Sandwich town councillor Paul Carter said: “I knew Ian for at least 20 years and worked with him on many transportation and environmental projects in Deal and Sandwich.
“He was always a professional and courteous man who spent so much of his time on community based issues to make living in this part of Kent a much better experience. He will be sadly missed by so many.”
Cllr Michael Conolly, chairman of Dover District Council, said: “We are deeply saddened to hear of the passing of former councillor Ian Killbery, and our thoughts are with his family at this difficult time.”
Mr Killbery, who was in long term poor health, died at his home in Western Road, Deal, on Monday, September 20 ,aged 74.
He was a lifelong member of the Labour Party and served as a Dover district councillor for the Middle Deal ward from 1973 to 1991 and again from 1995 to 1999.
He was also a Deal town councillor where he was leader of the Labour majority for a time. This was also for Middle Deal from 1999 to 2007 and for North Deal from 2012 to 2015.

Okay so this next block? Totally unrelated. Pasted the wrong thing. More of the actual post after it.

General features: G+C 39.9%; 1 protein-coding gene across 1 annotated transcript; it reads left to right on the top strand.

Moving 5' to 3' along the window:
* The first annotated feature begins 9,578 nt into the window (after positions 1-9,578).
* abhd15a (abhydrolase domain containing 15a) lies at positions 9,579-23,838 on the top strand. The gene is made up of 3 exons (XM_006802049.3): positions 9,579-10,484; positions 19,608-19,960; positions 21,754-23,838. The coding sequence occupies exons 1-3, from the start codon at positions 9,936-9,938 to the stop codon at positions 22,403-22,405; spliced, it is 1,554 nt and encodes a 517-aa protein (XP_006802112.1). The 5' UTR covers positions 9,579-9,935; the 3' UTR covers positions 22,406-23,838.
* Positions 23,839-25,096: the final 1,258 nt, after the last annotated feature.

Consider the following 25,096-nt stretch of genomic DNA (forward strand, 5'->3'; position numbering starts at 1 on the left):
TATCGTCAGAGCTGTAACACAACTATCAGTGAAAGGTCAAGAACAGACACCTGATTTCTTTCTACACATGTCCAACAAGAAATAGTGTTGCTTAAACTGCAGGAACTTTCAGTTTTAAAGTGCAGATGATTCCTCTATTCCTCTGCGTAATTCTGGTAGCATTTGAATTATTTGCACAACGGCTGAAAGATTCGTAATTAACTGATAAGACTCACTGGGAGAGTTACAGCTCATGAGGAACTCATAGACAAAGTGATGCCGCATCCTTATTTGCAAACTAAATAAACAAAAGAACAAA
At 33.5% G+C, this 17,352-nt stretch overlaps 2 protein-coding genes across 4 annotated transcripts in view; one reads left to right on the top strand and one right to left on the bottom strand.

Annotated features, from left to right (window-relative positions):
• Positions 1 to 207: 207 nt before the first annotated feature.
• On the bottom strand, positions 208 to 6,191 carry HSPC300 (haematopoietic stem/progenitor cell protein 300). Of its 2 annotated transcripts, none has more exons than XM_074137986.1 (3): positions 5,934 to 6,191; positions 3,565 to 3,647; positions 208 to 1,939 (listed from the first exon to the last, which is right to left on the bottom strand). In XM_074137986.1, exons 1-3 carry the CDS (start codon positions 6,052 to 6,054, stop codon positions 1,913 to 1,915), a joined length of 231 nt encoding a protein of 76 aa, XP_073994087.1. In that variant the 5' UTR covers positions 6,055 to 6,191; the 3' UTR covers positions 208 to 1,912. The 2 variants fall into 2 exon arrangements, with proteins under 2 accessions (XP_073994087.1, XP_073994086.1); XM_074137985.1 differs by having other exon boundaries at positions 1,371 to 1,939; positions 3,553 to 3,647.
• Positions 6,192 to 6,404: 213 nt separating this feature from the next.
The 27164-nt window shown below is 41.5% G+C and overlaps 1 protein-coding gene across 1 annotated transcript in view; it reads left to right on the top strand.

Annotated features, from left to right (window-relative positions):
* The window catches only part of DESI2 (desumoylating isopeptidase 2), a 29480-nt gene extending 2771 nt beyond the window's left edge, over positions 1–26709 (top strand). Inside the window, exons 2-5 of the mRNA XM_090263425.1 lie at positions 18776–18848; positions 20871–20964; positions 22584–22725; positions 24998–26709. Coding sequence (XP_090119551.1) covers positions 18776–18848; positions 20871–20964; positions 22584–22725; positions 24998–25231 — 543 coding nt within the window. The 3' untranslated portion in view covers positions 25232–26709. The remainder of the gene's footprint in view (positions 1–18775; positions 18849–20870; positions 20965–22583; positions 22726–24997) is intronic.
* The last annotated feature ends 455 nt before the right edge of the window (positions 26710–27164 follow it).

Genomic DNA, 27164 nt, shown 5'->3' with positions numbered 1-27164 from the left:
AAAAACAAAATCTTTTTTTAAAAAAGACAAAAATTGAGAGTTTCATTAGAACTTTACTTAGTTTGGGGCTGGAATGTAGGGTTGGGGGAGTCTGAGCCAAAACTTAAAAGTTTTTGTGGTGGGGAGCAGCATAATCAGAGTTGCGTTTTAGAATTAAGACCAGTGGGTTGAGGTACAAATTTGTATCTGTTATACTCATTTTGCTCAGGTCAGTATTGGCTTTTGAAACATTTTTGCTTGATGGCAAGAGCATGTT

Ian Killbery was born in Portsmouth on February 1, 1947.
He was the the son of a Labour city councillor and dockyard worker. Mr Killbery was the first student from his school, then the Southern Grammar School for Boys, to go to Oxford University.
He won an open scholarship to Wadham College to read politics, philosophy and economics.
Mr Killbery began his career as a teacher, first in the north of England, then moving to Deal in the early 1970s to take up a post teaching economics at Dover Grammar School for Boys.
He was seconded to Kings College London to be part of a team developing early computer aided learning materials for schools, the precursor of the online learning tools now.
Mr Killbery continued to develop new ways of using technology to bring children’s lessons to life in his later role as Director of Kent Educational Television.
In 1994, he was diagnosed with kidney failure, took early retirement and began the first years of dialysis treatment followed by a kidney transplant in 1997.